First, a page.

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Himanshu Rai and Bombay Talkies were freedom fighters in their own way, says grandson Peter Dietze

Himanshu Rai's grandson speaks about his archive on Bombay Talkies and how he plans to bring it to a wider audience.

Peter Dietze with an image of his grandfather, Himanshu Rai, at Malad: Photo: Courtesy Peter Dietze

Sukhpreet Kahlon

The stories about the partnership between Himanshu Rai and Devika Rani are legendary as the two set out to build one of India's pioneering movie studios, Bombay Talkies, back in 1934.

Bombay Talkies, defunct for over six decades now, remains almost mythical in the ways in which it set up a modern, technologically advanced studio that actively sought and fostered talent, introducing some of Indian cinema's biggest stars, including Ashok Kumar, Dilip Kumar and Leela Chitnis. The actor-filmmaker Raj Kapoor did odd jobs at the studio while his long-time collaborator, noted film journalist, writer and filmmaker KA Abbas, began his career with Bombay Talkies.

But few people know that before Himanshu Rai married Devika Rani, he was married to Mary Hainlin, a young German woman who was part of a theatre troupe, The Indian Players. The couple had a daughter too, but Rai married Devika Rani in 1929 and headed back to India to set up his studio in Malad, then a village about an hour's drive from Bombay.

Many decades later, Rai’s grandson, Peter Dietze, found a photograph of Himanshu Rai in his mother’s attic and thought he looked like him. His mother replied, “‘Yes, that’s your grandfather and he’s Indian!”

Remembering that moment, Dietze said, “That’s when Pandora’s box opened up and I have been following his work ever since. Back then, without the internet, I found a book in the library on Himanshu Rai and that was it! It changed my life because until then I did not have any real understanding of my grandparents.”

Speaking on the 80th death anniversary of his pioneering grandfather, Dietze said, “Considering that it is the anniversary of his death, Bombay Talkies brings up a lot of memories of what might have been, what actually happened, the conjecture about it all. There is still a lot of misrepresentation about him in certain articles.” But what remains undeniable is the sheer impact the studio and the vision of its founding team had on the history of Indian cinema.

Dietze came to inherit a stunning archive of memorabilia related to the studio and Rai, which contains 3,000 items that include photographs, letters, screenplays, press clippings, and even invitations. An exhibition of some material from this archive was organized at the Australian Centre for the Moving Image in Melbourne a few years ago.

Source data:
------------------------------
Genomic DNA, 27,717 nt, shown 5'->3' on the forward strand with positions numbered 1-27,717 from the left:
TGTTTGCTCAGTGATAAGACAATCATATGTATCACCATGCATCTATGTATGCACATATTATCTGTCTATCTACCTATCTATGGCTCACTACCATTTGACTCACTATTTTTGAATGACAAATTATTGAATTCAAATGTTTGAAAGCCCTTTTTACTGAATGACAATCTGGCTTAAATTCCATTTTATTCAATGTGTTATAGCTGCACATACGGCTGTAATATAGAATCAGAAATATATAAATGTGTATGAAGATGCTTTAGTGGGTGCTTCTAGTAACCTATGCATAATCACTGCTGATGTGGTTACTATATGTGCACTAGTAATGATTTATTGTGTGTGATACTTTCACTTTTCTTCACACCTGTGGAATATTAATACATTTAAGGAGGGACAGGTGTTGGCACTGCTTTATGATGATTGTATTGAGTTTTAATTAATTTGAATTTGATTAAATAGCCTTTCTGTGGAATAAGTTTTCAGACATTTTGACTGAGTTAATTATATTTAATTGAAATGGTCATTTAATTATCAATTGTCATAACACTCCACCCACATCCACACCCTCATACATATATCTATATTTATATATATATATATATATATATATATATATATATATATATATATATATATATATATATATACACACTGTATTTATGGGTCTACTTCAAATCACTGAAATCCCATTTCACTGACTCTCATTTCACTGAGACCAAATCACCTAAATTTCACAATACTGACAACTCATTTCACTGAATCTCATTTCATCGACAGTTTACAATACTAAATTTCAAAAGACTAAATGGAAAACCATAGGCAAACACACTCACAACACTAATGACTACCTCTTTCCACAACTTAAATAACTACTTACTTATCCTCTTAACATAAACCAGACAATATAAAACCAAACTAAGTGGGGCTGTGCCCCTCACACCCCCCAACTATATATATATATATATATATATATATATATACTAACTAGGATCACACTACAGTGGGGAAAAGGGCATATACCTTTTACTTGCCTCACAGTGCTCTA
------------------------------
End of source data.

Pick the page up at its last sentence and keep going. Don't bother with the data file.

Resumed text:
Discussing the archive and the light it sheds on the atmosphere at Bombay Talkies, Dietze said, “It [the studio] was one of its kind in India with a staff of 400. It has been written many times how they cared for the staff and how they were quite progressive for the time and the films that were produced, even prior to Bombay Talkies... it is a testament to how they ran their business. I have seen some fabulous images about how they would all celebrate after a shoot and there are lots of on-set film stills as well [in the archive].

Peter Dietze

According to Dietze, “It was Himanshu Rai’s dream to open the studio and he struggled at every turn. It’s apparent through the material in the archive that he was getting knock-backs and how hard it was for him to get the funding. It was quite unbelievable what he was trying to achieve. I think a lot of that came back to those early days.

"In my mind, there was a group of them from Shantiniketan, influenced by Tagore. There was Niranjan Pal, Himanshu Rai and others who were freedom fighters in their own way and charting a course to try and improve conditions in India. That period is a pioneering period for me when I think of what he achieved through his experiences in London, through Mary and The Indian Players. Those early days set a path for the future,” he added.

Dietze is keen on sharing his archive with a wider audience. “My dream is to travel with the exhibition or create various exhibitions for researchers and the general public to embrace Himanshu’s contribution to world cinema and Indian cinema," he said. "There needs to be an exhibition in London, in America, maybe in New York, perhaps at the Carnegie Hall where Himanshu showed The Light Of Asia (1926). All of these things have happened in the past and I would love to see that recognition play out on a large scale and from there make its way to India in a fine museum where it will be on permanent display.

"We did an exhibition in Melbourne with 75 pieces from a collection that contains 3,000 pieces!" he said, giving a sense of how much the archive contains. "There is a lot more for researchers to discover within the archive.”

Dietze has also set up a website through which researchers can connect with him to know more about the archive and collection.